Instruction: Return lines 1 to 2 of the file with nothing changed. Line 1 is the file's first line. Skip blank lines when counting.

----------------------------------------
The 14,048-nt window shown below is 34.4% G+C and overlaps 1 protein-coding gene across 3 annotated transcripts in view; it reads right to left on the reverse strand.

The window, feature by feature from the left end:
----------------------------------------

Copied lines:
The 14,048-nt window shown below is 34.4% G+C and overlaps 1 protein-coding gene across 3 annotated transcripts in view; it reads right to left on the reverse strand.

The window, feature by feature from the left end: